The Semi-Adventures of a Nomadic Mathematician Rotating Header Image


I was returning from the Himalayas after a couple of weeks of wandering — my facial hair was given a chance to showcase its natural glory. My beard not only grows at an unmatched speed, but it also curls fast, and every single strand has a different colour. I am quick to acquire the looks of a lunatic if I do not shave twice a day.

The weeks spent on the mountain were enough to grow a thick layer of facial insulation, and I was rather keen to get rid of it the moment I reached civilization. The concept of civilization is always subject to interpretation, this time around it meant a small transport hub in Himachal Pradesh that had at least one barber shop. I got my onward bus ticket, and, having an hour to spend, I entered the barber shop.

Monkeys in the Himalayas

Certain Himalaya residents never feel the need to visit a barber.

Unusual for any location in India, there were no people inside. The owner waved from the other side of the road, indicating that he would attend to me as soon as he managed to cross the road. It took him a few minutes, but he arrived with a grin on his face that reached from ear to ear. He had me seated. Ganeshji was sitting comfortably in the corner of the mirror. He seemed to have had a good shave that morning, so I began to ease up. I also spotted a drill-like device. I pondered in which hair-related scenarios the barber would apply it. In any case, I told the barber characteristically that I wished to be shaved in that instance. I received the typical sideways head bob in response, which normally means that the sound waves penetrated the listener’s eardrums, but the information may or may not have been processed.

He commenced cutting my hair, which was very nice of him, but I did not quite ask for it. I began to suspect that his English was within extremely well-defined limits. There was something distinctly Indian in the result of his cutting efforts, complete with a well-defined partition.

He used blades for the shave. I always cut myself at innumerable places when I do so; I was very keen on seeing how he was managing it with his 60+ years of experience. To my great satisfaction, once he finished, I was bleeding at two dozen places. It was not my skills, it was my skin that would not subject itself to the treatment of a blade.

He left my moustache intact, though, and asked whether I wanted to keep it. I said no, and made every possible non-verbal indication that no amount of hair should remain attached to my face. He bobbed his head sideways with a grin, so I knew he had his own ideas. He was up to date with the latest trends in upper lip embellishment, and trimmed my moustache to shape. With the rest of shrubbery removed, I distinctly looked like the next paan wallah. Then he spread a weird, salty facial cream on my scars.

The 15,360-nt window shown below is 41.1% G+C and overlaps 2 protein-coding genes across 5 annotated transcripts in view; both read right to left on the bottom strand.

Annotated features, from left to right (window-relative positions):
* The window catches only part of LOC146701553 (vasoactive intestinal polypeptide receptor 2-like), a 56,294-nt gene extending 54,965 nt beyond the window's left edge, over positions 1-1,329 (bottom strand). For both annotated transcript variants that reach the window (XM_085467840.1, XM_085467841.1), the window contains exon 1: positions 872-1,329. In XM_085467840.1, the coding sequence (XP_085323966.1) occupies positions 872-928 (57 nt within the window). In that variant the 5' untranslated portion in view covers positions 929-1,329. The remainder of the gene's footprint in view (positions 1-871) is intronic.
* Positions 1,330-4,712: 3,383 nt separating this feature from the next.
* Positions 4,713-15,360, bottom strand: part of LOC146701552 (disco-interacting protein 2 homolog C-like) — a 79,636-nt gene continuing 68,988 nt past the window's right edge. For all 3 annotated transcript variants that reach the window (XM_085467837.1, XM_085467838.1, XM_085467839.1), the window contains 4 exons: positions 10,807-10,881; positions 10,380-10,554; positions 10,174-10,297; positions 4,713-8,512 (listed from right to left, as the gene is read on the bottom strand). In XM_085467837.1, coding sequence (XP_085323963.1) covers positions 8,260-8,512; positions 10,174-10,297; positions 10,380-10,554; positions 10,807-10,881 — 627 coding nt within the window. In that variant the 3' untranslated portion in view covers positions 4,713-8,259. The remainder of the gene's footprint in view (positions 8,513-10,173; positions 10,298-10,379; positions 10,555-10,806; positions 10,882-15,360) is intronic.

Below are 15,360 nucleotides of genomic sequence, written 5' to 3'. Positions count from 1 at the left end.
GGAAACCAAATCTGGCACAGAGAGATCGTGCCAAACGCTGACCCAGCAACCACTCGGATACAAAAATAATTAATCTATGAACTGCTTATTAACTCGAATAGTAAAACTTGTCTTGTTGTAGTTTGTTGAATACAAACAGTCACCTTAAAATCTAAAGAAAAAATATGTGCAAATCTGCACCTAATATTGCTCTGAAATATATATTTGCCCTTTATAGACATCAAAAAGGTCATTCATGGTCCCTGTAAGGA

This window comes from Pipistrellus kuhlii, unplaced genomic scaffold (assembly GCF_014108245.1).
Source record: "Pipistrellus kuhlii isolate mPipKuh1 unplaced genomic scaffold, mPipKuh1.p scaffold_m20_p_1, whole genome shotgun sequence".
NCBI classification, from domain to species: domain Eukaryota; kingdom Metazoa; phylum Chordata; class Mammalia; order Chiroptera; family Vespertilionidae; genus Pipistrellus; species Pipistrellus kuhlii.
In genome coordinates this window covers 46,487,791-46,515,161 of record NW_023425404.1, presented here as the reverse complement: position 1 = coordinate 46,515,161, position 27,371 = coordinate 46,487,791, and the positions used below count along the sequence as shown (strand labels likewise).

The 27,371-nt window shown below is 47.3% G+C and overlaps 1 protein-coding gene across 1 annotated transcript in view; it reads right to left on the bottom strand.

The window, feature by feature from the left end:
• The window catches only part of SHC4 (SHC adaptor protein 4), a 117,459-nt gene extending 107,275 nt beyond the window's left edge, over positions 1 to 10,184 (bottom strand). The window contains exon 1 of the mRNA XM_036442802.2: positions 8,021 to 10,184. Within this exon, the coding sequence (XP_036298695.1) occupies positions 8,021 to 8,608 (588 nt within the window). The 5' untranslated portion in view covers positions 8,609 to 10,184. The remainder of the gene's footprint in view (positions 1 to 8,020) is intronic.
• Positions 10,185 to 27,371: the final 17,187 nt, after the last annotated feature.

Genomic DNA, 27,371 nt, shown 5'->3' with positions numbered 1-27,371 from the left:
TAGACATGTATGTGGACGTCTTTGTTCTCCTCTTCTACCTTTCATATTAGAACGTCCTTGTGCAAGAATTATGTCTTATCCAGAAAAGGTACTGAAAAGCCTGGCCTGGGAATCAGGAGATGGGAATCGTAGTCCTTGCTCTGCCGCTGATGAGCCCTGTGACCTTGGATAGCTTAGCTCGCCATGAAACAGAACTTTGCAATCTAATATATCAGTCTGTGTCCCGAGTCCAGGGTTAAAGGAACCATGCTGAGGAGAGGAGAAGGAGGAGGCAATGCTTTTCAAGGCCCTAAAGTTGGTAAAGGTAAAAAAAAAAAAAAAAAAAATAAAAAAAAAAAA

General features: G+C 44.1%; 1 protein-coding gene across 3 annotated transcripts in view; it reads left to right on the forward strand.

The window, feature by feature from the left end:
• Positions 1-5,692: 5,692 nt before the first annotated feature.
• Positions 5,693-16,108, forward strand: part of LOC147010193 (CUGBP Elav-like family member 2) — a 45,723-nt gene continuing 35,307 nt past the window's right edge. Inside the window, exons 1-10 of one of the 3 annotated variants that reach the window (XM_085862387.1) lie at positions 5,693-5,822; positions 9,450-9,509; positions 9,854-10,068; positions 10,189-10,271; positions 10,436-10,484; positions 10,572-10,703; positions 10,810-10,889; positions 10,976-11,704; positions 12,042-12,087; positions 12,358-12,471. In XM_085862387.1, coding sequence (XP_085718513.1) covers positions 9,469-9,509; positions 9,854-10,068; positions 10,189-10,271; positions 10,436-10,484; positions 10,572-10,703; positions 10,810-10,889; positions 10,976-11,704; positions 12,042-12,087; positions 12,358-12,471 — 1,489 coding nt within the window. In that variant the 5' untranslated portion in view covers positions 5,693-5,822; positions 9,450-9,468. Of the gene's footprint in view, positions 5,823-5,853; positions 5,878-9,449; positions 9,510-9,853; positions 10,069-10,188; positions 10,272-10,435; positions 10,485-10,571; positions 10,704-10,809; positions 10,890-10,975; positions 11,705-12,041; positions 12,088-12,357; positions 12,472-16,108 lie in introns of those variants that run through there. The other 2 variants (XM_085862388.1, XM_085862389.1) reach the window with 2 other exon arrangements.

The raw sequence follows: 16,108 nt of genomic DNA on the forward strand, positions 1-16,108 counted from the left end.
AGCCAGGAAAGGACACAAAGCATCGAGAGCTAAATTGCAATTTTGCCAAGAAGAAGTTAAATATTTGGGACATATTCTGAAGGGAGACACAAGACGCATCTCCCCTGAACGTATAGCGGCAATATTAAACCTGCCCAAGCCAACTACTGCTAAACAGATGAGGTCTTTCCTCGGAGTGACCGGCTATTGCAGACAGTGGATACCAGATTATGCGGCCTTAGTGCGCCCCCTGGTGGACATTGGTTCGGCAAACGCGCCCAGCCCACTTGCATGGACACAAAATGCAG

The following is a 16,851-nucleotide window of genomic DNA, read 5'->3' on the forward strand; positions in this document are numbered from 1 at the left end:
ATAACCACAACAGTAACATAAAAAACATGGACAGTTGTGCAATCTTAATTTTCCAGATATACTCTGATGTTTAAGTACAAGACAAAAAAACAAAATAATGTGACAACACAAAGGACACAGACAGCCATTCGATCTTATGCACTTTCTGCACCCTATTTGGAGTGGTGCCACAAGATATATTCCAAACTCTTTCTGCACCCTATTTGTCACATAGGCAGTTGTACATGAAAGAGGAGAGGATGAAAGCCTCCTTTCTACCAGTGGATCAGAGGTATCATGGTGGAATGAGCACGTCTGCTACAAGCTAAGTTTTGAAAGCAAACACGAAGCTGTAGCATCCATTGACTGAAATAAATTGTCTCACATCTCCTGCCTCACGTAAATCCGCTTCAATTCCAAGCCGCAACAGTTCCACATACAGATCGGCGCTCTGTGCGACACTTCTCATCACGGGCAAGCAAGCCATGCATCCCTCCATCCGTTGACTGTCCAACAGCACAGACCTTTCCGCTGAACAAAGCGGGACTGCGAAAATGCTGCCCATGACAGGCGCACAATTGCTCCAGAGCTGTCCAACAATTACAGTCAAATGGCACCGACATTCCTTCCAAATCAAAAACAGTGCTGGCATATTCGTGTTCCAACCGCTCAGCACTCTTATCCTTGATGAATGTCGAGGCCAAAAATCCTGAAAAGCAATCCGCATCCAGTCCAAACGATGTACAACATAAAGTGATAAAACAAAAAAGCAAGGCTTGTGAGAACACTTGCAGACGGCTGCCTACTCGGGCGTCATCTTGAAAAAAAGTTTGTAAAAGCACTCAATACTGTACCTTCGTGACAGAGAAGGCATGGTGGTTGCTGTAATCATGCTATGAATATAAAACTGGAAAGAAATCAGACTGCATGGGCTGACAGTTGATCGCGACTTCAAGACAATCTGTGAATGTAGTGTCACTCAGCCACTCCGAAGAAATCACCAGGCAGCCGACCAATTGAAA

A poster of a moustached fellow

The pictured gentleman was not up to date in moustache fashion

He was not finished yet, and I was starting to have a bad feeling. He removed the drill from the packaging. He began to operate the machine, he pressed it to my cheek. I was uncertain of his purpose, but it felt horrible. My brain vibrated as he attempted to create a alternative opening to access the inside of my mouth. He moved the equipment backwards, then up to the temple, detaching one of my saliva glands as he progressed. He pressed it harder on my temple, perhaps testing how much pressure my skull would take. I passed the test, and he stopped the torture.

My time was running out, I had a bus to catch, but he had more to do. The question came: Head massage, sir? No! Despite my protests, he gave me an Ayurvedic head massage, then repeated it. Once he finished, he applied the salty facial cream again to rejuvenate my dying skin cells.

Finally he used a towel to clean my ears. Considering that the towel was sloppy in the beginning, I did not want to know how many ears he cleaned that day with the same towel. The experience cost me about a hundred rupees, then I had to make a dash for the bus.

If India is a country where anybody will give you a haircut irrespective of qualifications, Japan is the country where barbers will not give you one. They dread foreigners. If you go there at 5pm, they will say that they are sorry, but they are closing. At 2pm, the answer is the same. They should be sent to India for cross-cultural training. Weeks passed by, and my hair was getting unruly. Eventually I figured that high-end hair salons will receive you, as they might have English speaking staff.

I found such a hair salon while ambling through the Ginza district in Tokyo, rather desperate for a haircut. Ignoring the stylish façade, I barged in dishevelled as I was, and announced my desire of receiving a haircut. A pause followed as the patrons and personnel of the barber emporium fixed their eyes on me. Finally a bloke walked up to me, and told me which was the way to the next vacant barber chair. He was a near-genuine ハードゲイ, and his English was almost fluent.

We were chit-chatting about Japan while he carefully adjusted the length of every strand of my hair one by one. He also bowed occasionally. I tried to bow back as much as I could, but it is not easy to bow while being seated. The whole process took a while, I was getting drowsy. I was wondering if there was also a coffee vending machine built in my seat, which was otherwise heated from below. Japanese people just love sitting on warm things, toilet seats being the most notable example.

A row of vending machines in Kyoto